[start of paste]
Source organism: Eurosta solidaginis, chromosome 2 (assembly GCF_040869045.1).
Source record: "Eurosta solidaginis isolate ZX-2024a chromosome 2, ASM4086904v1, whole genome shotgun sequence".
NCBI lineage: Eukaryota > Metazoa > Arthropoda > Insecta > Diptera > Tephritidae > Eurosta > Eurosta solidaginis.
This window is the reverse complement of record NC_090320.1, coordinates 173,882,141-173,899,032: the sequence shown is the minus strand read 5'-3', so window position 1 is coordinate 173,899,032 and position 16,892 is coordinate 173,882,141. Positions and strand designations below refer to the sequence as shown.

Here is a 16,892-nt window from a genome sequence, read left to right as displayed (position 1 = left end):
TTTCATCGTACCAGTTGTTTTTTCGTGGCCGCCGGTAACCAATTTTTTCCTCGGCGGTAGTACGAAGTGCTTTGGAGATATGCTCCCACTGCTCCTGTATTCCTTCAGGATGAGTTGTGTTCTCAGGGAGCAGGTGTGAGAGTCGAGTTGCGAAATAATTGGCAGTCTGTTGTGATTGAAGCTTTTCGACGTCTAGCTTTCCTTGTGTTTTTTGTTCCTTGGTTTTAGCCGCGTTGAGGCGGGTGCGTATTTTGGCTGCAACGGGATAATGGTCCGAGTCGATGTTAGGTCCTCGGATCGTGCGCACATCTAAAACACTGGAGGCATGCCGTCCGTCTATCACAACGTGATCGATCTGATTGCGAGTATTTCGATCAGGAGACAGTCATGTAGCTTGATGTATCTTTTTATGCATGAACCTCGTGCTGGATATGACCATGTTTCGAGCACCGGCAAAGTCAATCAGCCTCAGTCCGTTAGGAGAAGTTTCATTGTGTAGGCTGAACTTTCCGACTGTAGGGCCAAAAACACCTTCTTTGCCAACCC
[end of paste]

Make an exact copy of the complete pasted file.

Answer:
Source organism: Eurosta solidaginis, chromosome 2 (assembly GCF_040869045.1).
Source record: "Eurosta solidaginis isolate ZX-2024a chromosome 2, ASM4086904v1, whole genome shotgun sequence".
NCBI lineage: Eukaryota > Metazoa > Arthropoda > Insecta > Diptera > Tephritidae > Eurosta > Eurosta solidaginis.
This window is the reverse complement of record NC_090320.1, coordinates 173,882,141-173,899,032: the sequence shown is the minus strand read 5'-3', so window position 1 is coordinate 173,899,032 and position 16,892 is coordinate 173,882,141. Positions and strand designations below refer to the sequence as shown.

Here is a 16,892-nt window from a genome sequence, read left to right as displayed (position 1 = left end):
TTTCATCGTACCAGTTGTTTTTTCGTGGCCGCCGGTAACCAATTTTTTCCTCGGCGGTAGTACGAAGTGCTTTGGAGATATGCTCCCACTGCTCCTGTATTCCTTCAGGATGAGTTGTGTTCTCAGGGAGCAGGTGTGAGAGTCGAGTTGCGAAATAATTGGCAGTCTGTTGTGATTGAAGCTTTTCGACGTCTAGCTTTCCTTGTGTTTTTTGTTCCTTGGTTTTAGCCGCGTTGAGGCGGGTGCGTATTTTGGCTGCAACGGGATAATGGTCCGAGTCGATGTTAGGTCCTCGGATCGTGCGCACATCTAAAACACTGGAGGCATGCCGTCCGTCTATCACAACGTGATCGATCTGATTGCGAGTATTTCGATCAGGAGACAGTCATGTAGCTTGATGTATCTTTTTATGCATGAACCTCGTGCTGGATATGACCATGTTTCGAGCACCGGCAAAGTCAATCAGCCTCAGTCCGTTAGGAGAAGTTTCATTGTGTAGGCTGAACTTTCCGACTGTAGGGCCAAAAACACCTTCTTTGCCAACCC